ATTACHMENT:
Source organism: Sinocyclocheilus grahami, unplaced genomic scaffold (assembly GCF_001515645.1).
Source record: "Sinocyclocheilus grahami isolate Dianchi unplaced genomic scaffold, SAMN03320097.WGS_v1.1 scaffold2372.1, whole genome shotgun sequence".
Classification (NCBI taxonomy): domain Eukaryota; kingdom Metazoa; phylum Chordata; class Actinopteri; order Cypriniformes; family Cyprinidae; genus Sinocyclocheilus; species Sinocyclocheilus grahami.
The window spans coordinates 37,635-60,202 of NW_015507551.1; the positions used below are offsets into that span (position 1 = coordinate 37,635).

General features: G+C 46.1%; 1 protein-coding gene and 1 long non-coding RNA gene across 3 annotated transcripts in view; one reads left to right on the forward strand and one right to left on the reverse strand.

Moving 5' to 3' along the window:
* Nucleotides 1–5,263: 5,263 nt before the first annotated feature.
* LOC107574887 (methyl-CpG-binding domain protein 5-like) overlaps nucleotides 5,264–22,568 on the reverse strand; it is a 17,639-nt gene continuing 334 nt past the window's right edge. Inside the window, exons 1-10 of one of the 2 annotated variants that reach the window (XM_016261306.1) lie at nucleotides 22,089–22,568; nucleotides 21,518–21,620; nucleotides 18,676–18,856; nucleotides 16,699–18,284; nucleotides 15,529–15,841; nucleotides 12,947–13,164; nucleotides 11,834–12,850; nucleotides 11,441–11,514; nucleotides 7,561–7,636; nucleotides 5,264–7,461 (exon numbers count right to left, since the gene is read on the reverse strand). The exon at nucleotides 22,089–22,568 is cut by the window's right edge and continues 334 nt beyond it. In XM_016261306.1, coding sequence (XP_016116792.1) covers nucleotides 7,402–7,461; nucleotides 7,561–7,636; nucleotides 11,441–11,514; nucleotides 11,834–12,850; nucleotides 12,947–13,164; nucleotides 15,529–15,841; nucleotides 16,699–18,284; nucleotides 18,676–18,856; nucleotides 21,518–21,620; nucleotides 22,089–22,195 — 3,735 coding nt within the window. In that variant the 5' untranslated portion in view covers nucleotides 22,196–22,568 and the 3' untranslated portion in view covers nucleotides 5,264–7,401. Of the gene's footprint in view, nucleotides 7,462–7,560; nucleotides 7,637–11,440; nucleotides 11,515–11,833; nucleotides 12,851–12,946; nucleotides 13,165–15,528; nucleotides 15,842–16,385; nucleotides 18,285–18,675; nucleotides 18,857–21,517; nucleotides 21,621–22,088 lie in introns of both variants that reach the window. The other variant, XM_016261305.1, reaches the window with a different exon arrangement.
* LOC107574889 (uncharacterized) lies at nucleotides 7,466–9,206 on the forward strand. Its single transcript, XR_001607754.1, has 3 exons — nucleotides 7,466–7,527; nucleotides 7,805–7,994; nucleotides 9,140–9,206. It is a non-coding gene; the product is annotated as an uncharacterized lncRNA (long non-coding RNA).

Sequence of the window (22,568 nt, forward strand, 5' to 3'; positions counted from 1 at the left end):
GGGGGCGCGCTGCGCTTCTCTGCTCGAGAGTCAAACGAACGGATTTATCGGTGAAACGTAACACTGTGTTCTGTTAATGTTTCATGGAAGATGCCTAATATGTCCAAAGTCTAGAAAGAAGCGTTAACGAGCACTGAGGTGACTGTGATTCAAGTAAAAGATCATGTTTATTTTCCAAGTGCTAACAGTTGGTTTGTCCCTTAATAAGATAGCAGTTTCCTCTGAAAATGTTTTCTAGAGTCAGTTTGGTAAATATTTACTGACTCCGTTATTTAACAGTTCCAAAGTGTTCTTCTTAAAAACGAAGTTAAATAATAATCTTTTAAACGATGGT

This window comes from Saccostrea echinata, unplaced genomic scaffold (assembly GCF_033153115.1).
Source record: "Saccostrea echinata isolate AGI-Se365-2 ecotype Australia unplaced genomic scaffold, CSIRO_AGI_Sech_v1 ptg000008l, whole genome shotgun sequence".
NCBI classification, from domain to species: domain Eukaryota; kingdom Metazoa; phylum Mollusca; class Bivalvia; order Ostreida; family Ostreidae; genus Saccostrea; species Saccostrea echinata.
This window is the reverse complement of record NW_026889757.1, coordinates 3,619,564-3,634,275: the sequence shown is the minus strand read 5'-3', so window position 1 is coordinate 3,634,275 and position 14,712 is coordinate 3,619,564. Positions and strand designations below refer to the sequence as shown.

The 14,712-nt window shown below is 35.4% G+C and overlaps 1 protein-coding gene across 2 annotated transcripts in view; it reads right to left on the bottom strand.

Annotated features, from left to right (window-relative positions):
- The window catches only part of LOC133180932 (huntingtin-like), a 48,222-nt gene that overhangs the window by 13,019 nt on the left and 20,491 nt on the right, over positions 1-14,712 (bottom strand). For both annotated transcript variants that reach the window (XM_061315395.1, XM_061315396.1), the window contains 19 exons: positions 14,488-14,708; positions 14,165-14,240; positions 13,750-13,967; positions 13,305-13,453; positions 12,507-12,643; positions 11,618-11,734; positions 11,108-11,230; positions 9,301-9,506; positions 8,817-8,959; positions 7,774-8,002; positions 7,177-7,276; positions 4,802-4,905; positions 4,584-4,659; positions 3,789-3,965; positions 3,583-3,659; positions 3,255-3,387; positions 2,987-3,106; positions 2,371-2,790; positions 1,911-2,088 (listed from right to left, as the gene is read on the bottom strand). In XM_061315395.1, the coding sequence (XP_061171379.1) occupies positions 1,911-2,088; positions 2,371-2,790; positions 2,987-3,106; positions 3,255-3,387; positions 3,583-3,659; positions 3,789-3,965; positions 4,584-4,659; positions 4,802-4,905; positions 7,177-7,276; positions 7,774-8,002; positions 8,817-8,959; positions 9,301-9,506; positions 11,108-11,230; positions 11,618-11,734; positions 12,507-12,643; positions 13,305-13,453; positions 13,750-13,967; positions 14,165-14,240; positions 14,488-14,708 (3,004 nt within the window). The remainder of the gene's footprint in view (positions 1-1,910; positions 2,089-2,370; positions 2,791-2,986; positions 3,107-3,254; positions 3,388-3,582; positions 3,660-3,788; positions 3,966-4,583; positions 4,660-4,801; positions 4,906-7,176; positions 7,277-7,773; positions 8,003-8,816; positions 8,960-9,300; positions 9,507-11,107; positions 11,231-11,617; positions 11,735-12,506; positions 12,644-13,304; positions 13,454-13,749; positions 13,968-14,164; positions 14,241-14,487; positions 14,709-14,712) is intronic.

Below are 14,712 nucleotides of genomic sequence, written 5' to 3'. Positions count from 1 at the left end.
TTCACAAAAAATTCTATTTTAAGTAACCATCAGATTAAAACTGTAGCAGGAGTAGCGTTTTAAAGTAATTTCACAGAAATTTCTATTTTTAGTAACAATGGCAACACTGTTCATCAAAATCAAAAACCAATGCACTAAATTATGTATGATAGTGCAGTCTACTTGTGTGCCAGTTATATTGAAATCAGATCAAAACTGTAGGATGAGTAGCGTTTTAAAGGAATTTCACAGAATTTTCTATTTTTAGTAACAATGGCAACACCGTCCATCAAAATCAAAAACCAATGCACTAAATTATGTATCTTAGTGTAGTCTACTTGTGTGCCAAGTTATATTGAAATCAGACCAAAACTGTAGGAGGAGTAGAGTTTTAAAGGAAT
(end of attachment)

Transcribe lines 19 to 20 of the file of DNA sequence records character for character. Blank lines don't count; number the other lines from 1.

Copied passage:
Below are 14,712 nucleotides of genomic sequence, written 5' to 3'. Positions count from 1 at the left end.
TTCACAAAAAATTCTATTTTAAGTAACCATCAGATTAAAACTGTAGCAGGAGTAGCGTTTTAAAGTAATTTCACAGAAATTTCTATTTTTAGTAACAATGGCAACACTGTTCATCAAAATCAAAAACCAATGCACTAAATTATGTATGATAGTGCAGTCTACTTGTGTGCCAGTTATATTGAAATCAGATCAAAACTGTAGGATGAGTAGCGTTTTAAAGGAATTTCACAGAATTTTCTATTTTTAGTAACAATGGCAACACCGTCCATCAAAATCAAAAACCAATGCACTAAATTATGTATCTTAGTGTAGTCTACTTGTGTGCCAAGTTATATTGAAATCAGACCAAAACTGTAGGAGGAGTAGAGTTTTAAAGGAAT